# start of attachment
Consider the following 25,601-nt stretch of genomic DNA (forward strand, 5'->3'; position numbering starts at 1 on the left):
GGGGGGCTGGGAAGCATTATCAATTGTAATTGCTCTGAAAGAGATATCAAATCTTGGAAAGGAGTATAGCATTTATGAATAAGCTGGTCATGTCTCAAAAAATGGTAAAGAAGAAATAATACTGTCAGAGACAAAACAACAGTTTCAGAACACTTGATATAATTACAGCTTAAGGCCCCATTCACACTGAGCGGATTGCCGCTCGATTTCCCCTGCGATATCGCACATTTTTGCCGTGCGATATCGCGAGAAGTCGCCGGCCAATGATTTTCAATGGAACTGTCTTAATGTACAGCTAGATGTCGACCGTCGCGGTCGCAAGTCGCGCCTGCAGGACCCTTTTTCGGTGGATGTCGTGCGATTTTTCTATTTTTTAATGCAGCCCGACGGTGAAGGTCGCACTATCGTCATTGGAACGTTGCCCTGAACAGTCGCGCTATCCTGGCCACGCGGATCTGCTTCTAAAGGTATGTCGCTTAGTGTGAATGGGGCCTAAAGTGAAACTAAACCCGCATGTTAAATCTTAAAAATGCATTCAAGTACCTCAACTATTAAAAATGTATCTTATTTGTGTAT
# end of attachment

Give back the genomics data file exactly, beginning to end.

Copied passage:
Consider the following 25,601-nt stretch of genomic DNA (forward strand, 5'->3'; position numbering starts at 1 on the left):
GGGGGGCTGGGAAGCATTATCAATTGTAATTGCTCTGAAAGAGATATCAAATCTTGGAAAGGAGTATAGCATTTATGAATAAGCTGGTCATGTCTCAAAAAATGGTAAAGAAGAAATAATACTGTCAGAGACAAAACAACAGTTTCAGAACACTTGATATAATTACAGCTTAAGGCCCCATTCACACTGAGCGGATTGCCGCTCGATTTCCCCTGCGATATCGCACATTTTTGCCGTGCGATATCGCGAGAAGTCGCCGGCCAATGATTTTCAATGGAACTGTCTTAATGTACAGCTAGATGTCGACCGTCGCGGTCGCAAGTCGCGCCTGCAGGACCCTTTTTCGGTGGATGTCGTGCGATTTTTCTATTTTTTAATGCAGCCCGACGGTGAAGGTCGCACTATCGTCATTGGAACGTTGCCCTGAACAGTCGCGCTATCCTGGCCACGCGGATCTGCTTCTAAAGGTATGTCGCTTAGTGTGAATGGGGCCTAAAGTGAAACTAAACCCGCATGTTAAATCTTAAAAATGCATTCAAGTACCTCAACTATTAAAAATGTATCTTATTTGTGTAT